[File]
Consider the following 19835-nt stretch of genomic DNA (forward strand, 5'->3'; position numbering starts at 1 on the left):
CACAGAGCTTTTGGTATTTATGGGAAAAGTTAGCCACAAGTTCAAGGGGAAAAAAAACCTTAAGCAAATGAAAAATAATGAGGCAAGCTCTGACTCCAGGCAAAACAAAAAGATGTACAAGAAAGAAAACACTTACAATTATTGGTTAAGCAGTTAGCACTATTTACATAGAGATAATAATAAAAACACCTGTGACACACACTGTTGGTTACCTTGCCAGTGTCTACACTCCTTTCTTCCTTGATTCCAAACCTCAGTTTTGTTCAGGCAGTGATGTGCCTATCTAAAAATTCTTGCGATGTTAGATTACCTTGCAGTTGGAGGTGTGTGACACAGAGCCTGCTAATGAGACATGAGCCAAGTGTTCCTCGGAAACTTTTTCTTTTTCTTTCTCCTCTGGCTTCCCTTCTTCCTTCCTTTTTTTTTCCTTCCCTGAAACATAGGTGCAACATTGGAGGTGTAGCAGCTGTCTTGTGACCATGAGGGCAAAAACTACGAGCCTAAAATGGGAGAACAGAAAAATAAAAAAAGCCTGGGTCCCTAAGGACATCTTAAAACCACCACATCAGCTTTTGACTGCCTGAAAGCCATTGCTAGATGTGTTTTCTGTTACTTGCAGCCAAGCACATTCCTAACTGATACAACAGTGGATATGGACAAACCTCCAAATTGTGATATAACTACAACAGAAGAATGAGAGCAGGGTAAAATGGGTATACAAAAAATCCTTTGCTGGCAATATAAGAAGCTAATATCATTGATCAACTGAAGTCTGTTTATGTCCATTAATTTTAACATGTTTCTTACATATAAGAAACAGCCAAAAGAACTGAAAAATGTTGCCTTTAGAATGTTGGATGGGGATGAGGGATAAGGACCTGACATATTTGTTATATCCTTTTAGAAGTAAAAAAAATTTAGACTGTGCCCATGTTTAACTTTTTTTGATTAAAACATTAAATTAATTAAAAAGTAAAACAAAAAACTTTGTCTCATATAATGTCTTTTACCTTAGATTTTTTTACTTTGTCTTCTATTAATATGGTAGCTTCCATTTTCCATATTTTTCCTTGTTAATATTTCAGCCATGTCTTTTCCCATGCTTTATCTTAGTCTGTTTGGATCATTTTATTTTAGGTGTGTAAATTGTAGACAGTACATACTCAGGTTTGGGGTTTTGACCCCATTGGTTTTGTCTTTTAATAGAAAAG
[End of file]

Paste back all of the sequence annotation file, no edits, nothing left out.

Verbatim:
Consider the following 19835-nt stretch of genomic DNA (forward strand, 5'->3'; position numbering starts at 1 on the left):
CACAGAGCTTTTGGTATTTATGGGAAAAGTTAGCCACAAGTTCAAGGGGAAAAAAAACCTTAAGCAAATGAAAAATAATGAGGCAAGCTCTGACTCCAGGCAAAACAAAAAGATGTACAAGAAAGAAAACACTTACAATTATTGGTTAAGCAGTTAGCACTATTTACATAGAGATAATAATAAAAACACCTGTGACACACACTGTTGGTTACCTTGCCAGTGTCTACACTCCTTTCTTCCTTGATTCCAAACCTCAGTTTTGTTCAGGCAGTGATGTGCCTATCTAAAAATTCTTGCGATGTTAGATTACCTTGCAGTTGGAGGTGTGTGACACAGAGCCTGCTAATGAGACATGAGCCAAGTGTTCCTCGGAAACTTTTTCTTTTTCTTTCTCCTCTGGCTTCCCTTCTTCCTTCCTTTTTTTTTCCTTCCCTGAAACATAGGTGCAACATTGGAGGTGTAGCAGCTGTCTTGTGACCATGAGGGCAAAAACTACGAGCCTAAAATGGGAGAACAGAAAAATAAAAAAAGCCTGGGTCCCTAAGGACATCTTAAAACCACCACATCAGCTTTTGACTGCCTGAAAGCCATTGCTAGATGTGTTTTCTGTTACTTGCAGCCAAGCACATTCCTAACTGATACAACAGTGGATATGGACAAACCTCCAAATTGTGATATAACTACAACAGAAGAATGAGAGCAGGGTAAAATGGGTATACAAAAAATCCTTTGCTGGCAATATAAGAAGCTAATATCATTGATCAACTGAAGTCTGTTTATGTCCATTAATTTTAACATGTTTCTTACATATAAGAAACAGCCAAAAGAACTGAAAAATGTTGCCTTTAGAATGTTGGATGGGGATGAGGGATAAGGACCTGACATATTTGTTATATCCTTTTAGAAGTAAAAAAAATTTAGACTGTGCCCATGTTTAACTTTTTTTGATTAAAACATTAAATTAATTAAAAAGTAAAACAAAAAACTTTGTCTCATATAATGTCTTTTACCTTAGATTTTTTTACTTTGTCTTCTATTAATATGGTAGCTTCCATTTTCCATATTTTTCCTTGTTAATATTTCAGCCATGTCTTTTCCCATGCTTTATCTTAGTCTGTTTGGATCATTTTATTTTAGGTGTGTAAATTGTAGACAGTACATACTCAGGTTTGGGGTTTTGACCCCATTGGTTTTGTCTTTTAATAGAAAAG